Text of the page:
No one on the program wondered what the separatists had to gain by shooting down an airliner. Instead, the discussion was whether once Russian responsibility was established, would this force the EU to endorse tougher US sanctions against Russia. The BBC was following Washington’s script and heading the story where Washington wanted it to go.
The appearance of a Washington operation is present. All the warmongers were ready on cue. US Vice President Joe Biden declared that the airliner was “blown out of the sky.” It was “not an accident.” Why would a person without an agenda be so declarative prior to having any information? Clearly, Biden was not implying that it was Kiev that blew the airliner out of the sky. Biden was at work in advance of the evidence blaming Russia. Indeed, the way Washington operates, it will pile on blame until it needs no evidence.
Senator John McCain jumped on the supposition that there were US citizens aboard to call for punitive actions against Russia before the passenger list and the cause of the airliner’s fate are known.
The “investigation” is being conducted by Washington’s puppet regime in Kiev. I think we already know what the conclusion will be.
The probability is high that we are going to have more fabricated evidence, such as the fabricated evidence presented by US Secretary of State Colin Powell to the UN “proving” the existence of the non-existent Iraqi “weapons of mass destruction.” Washington has succeeded with so many lies, deceptions and crimes that it believes that it can always succeed again.
At this time as I write, we have no reliable information about the airliner, but the Roman question always pertains: “Who benefits?” There is no conceivable motive for separatists to shoot down an airliner, but Washington did have a motive–to frame-up Russia–and possibly a second motive. Among the reports or rumors there is one that says Putin’s presidential plane flew a similar route to that of the Malaysian airliner within 37 minutes of one another. This report has led to speculation that Washington decided to rid itself of Putin and mistook the Malaysian airliner for Putin’s jet. RT reports that the two airplanes are similar in appearance. http://rt.com/news/173672-malaysia-plane-crash-putin/
Before you say Washington is too sophisticated to mistake one airliner for another, keep in mind that when Washington shot down an Iranian airliner over Iranian air space, the US Navy claimed that it thought the 290 civilians that it murdered were in an Iranian fighter jet, a F-14 Tomcat fighter, a US-made fighter that was a mainstay of the US Navy. If the US Navy cannot tell its own workhorse fighter aircraft from an Iranian airliner, clearly the US can confuse two airliners that the RT report shows appear very similar.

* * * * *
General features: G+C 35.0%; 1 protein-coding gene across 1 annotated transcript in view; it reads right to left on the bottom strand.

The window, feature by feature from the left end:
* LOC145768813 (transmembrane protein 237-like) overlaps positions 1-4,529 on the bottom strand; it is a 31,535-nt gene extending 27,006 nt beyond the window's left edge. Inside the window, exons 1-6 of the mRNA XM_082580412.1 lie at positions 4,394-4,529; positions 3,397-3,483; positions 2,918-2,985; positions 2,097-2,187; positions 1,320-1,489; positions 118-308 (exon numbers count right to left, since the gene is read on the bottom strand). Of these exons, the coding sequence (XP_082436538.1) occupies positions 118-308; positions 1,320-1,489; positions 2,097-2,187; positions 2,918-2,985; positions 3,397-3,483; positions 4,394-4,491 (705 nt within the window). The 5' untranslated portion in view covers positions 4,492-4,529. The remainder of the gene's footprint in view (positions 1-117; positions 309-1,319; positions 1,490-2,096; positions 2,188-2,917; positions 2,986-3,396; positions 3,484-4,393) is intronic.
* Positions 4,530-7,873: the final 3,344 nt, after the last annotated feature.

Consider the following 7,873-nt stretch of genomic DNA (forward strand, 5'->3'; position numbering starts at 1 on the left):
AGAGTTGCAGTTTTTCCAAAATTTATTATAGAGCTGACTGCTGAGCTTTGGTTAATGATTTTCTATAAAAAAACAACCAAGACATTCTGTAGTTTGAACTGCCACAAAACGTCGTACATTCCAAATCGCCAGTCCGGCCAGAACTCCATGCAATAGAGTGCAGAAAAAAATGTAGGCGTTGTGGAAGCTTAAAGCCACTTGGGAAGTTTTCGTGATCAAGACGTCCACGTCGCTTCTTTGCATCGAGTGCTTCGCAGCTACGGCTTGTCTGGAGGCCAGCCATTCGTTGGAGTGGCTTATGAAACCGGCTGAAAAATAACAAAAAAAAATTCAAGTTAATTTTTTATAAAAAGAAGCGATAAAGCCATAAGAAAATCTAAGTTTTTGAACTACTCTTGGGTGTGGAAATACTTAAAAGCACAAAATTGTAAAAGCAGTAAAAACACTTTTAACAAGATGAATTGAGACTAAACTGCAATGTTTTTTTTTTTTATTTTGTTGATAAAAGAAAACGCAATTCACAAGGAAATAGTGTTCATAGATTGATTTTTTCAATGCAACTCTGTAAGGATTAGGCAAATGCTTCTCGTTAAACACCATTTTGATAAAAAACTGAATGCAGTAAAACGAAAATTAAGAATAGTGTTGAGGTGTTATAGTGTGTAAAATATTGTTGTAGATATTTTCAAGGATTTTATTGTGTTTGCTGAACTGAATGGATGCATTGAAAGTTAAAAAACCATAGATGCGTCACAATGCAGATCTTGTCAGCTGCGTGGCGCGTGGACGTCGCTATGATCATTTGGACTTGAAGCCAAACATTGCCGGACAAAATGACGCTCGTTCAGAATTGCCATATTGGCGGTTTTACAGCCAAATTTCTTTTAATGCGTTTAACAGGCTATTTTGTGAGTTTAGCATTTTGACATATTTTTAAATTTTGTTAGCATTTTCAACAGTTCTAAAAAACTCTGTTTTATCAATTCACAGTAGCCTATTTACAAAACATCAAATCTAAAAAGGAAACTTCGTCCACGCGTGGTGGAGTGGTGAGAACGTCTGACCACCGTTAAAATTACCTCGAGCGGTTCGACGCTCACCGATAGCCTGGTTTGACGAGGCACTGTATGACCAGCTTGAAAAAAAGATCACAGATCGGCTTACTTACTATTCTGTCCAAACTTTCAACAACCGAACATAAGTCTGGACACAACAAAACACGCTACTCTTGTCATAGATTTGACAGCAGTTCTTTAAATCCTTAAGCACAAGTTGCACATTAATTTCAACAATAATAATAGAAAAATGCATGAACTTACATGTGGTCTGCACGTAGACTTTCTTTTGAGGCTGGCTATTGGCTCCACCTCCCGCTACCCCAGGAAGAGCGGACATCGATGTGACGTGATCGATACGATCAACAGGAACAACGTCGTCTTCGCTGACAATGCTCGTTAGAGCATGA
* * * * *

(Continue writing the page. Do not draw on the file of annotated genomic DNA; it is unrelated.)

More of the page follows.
During the entire BBC frame-up of Russia, no one mentioned the Iranian passenger airliner that the US “blew out of the sky.” No one put sanctions on Washington.
Whatever the outcome of the Malaysian airliner incident, it demonstrates a danger in Putin’s soft policy toward Washington’s ongoing hard intervention in Ukraine. Putin’s decision to respond with diplomacy instead of with military means to Washington’s provocations in Ukraine gave Putin a winning hand, as evidenced by the opposition to Obama’s sanctions by the EU and US business interests. However, by not bringing a quick forceable end to the Washington-sponsored conflict in Ukraine, Putin has left the door open for the devious machinations in which Washington specializes.
If Putin had accepted the requests of the former Russian territories in eastern and southern Ukraine to rejoin Mother Russia, the Ukrainian imbroglio would have come to an end months ago, and Russia would not be running risks of being framed-up.
Putin did not get the full benefit of refusing to send troops into the former Russian territories, because Washington’s official position is that Russian troops are operating in Ukraine. When facts do not support Washington’s agenda, Washington disposes of the facts. The US media blames Putin as the perpetrator of violence in Ukraine. It is Washington’s accusation, not any known facts, that is the basis for the sanctions.
As there is no act too dastardly for Washington to undertake, Putin and Russia could become victims of a devious machination.
Russia seems hypnotized by the West and motivated to be included as a part of the West. This desire for acceptance plays into Washington’s hands. Russia does not need the West, but Europe needs Russia. One option for Russia is to tend to Russian interests and wait for Europe to come courting.
The Russian government should not forget that Washington’s attitude toward Russia is formed by the Wolfowitz Doctrine which states:
“Our first objective is to prevent the re-emergence of a new rival, either on the territory of the former Soviet Union or elsewhere, that poses a threat on the order of that posed formerly by the Soviet Union. This is a dominant consideration underlying the new regional defense strategy and requires that we endeavor to prevent any hostile power from dominating a region whose resources would, under consolidated control, be sufficient to generate global power.”